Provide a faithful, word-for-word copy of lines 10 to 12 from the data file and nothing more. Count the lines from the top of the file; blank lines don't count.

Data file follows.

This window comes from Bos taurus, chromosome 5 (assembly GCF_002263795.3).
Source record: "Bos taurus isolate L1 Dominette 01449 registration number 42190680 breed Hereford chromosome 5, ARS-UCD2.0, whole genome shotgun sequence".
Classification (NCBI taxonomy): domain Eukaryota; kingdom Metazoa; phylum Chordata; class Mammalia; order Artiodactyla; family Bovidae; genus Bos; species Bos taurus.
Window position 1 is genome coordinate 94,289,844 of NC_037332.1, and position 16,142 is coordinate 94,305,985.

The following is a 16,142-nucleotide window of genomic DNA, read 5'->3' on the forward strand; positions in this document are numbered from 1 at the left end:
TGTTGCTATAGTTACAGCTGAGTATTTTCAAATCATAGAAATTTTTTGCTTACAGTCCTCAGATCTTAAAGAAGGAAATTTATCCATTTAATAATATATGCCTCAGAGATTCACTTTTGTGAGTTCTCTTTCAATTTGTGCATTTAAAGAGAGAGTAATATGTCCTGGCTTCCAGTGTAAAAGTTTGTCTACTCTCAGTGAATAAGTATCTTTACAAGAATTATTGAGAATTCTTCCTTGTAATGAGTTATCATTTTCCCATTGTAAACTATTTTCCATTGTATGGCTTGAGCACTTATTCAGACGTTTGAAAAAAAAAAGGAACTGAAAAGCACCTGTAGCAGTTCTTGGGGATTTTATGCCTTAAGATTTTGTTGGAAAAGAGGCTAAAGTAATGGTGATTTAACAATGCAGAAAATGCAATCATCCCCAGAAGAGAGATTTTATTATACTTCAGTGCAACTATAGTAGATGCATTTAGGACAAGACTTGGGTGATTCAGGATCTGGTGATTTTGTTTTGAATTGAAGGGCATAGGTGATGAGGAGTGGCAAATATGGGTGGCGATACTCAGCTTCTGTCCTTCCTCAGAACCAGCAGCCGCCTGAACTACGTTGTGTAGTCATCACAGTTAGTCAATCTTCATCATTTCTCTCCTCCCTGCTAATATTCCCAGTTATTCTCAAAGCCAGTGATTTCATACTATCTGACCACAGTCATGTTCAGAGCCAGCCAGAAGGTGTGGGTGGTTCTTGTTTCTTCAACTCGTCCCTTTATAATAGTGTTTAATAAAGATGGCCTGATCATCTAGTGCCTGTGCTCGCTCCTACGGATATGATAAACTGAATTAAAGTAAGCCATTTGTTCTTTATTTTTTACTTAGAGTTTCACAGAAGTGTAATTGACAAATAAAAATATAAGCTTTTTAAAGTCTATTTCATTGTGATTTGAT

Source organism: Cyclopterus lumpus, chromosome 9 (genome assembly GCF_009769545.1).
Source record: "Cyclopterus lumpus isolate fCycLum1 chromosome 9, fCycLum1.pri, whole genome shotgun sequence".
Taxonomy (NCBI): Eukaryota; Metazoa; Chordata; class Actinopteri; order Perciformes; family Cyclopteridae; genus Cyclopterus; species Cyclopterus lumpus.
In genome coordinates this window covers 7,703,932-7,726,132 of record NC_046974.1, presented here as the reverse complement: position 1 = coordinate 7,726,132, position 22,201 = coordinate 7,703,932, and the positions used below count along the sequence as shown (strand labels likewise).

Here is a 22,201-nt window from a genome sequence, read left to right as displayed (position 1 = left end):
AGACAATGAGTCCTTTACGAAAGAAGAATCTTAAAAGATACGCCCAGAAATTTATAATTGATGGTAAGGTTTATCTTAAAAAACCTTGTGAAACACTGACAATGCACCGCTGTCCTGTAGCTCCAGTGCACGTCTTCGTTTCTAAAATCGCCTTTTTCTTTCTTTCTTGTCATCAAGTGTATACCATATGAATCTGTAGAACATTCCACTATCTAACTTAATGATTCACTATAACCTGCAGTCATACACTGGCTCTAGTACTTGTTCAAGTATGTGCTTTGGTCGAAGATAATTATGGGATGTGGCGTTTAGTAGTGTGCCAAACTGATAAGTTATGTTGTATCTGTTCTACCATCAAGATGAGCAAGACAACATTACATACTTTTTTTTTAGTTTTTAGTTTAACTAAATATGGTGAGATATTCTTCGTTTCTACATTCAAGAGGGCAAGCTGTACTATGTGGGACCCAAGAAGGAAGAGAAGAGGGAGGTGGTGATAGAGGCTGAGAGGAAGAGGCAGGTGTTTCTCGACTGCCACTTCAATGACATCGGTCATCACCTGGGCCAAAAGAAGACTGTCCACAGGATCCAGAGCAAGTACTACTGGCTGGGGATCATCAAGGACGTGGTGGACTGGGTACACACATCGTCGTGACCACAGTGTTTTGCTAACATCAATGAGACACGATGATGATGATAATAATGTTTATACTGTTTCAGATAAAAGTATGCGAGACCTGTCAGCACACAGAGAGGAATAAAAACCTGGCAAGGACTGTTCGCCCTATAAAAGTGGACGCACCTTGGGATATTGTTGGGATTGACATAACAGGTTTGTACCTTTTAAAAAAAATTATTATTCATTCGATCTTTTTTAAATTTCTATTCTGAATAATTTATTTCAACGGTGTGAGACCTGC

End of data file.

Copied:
In genome coordinates this window covers 7,703,932-7,726,132 of record NC_046974.1, presented here as the reverse complement: position 1 = coordinate 7,726,132, position 22,201 = coordinate 7,703,932, and the positions used below count along the sequence as shown (strand labels likewise).

Here is a 22,201-nt window from a genome sequence, read left to right as displayed (position 1 = left end):
AGACAATGAGTCCTTTACGAAAGAAGAATCTTAAAAGATACGCCCAGAAATTTATAATTGATGGTAAGGTTTATCTTAAAAAACCTTGTGAAACACTGACAATGCACCGCTGTCCTGTAGCTCCAGTGCACGTCTTCGTTTCTAAAATCGCCTTTTTCTTTCTTTCTTGTCATCAAGTGTATACCATATGAATCTGTAGAACATTCCACTATCTAACTTAATGATTCACTATAACCTGCAGTCATACACTGGCTCTAGTACTTGTTCAAGTATGTGCTTTGGTCGAAGATAATTATGGGATGTGGCGTTTAGTAGTGTGCCAAACTGATAAGTTATGTTGTATCTGTTCTACCATCAAGATGAGCAAGACAACATTACATACTTTTTTTTTAGTTTTTAGTTTAACTAAATATGGTGAGATATTCTTCGTTTCTACATTCAAGAGGGCAAGCTGTACTATGTGGGACCCAAGAAGGAAGAGAAGAGGGAGGTGGTGATAGAGGCTGAGAGGAAGAGGCAGGTGTTTCTCGACTGCCACTTCAATGACATCGGTCATCACCTGGGCCAAAAGAAGACTGTCCACAGGATCCAGAGCAAGTACTACTGGCTGGGGATCATCAAGGACGTGGTGGACTGGGTACACACATCGTCGTGACCACAGTGTTTTGCTAACATCAATGAGACACGATGATGATGATAATAATGTTTATACTGTTTCAGATAAAAGTATGCGAGACCTGTCAGCACACAGAGAGGAATAAAAACCTGGCAAGGACTGTTCGCCCTATAAAAGTGGACGCACCTTGGGATATTGTTGGGATTGACATAACAGGTTTGTACCTTTTAAAAAAAATTATTATTCATTCGATCTTTTTTAAATTTCTATTCTGAATAATTTATTTCAACGGTGTGAGACCTGC